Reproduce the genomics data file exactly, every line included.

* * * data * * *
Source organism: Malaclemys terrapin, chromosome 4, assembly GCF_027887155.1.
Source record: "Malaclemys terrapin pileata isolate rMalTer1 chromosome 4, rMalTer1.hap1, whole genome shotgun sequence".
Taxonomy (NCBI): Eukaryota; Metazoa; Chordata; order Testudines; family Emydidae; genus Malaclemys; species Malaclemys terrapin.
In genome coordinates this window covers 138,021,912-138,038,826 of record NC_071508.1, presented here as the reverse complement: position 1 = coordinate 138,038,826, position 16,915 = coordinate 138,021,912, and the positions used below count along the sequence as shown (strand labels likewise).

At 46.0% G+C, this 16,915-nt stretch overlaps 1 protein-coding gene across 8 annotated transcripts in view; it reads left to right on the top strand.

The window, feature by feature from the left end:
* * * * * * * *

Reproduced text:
Source organism: Malaclemys terrapin, chromosome 4, assembly GCF_027887155.1.
Source record: "Malaclemys terrapin pileata isolate rMalTer1 chromosome 4, rMalTer1.hap1, whole genome shotgun sequence".
Taxonomy (NCBI): Eukaryota; Metazoa; Chordata; order Testudines; family Emydidae; genus Malaclemys; species Malaclemys terrapin.
In genome coordinates this window covers 138,021,912-138,038,826 of record NC_071508.1, presented here as the reverse complement: position 1 = coordinate 138,038,826, position 16,915 = coordinate 138,021,912, and the positions used below count along the sequence as shown (strand labels likewise).

At 46.0% G+C, this 16,915-nt stretch overlaps 1 protein-coding gene across 8 annotated transcripts in view; it reads left to right on the top strand.

The window, feature by feature from the left end: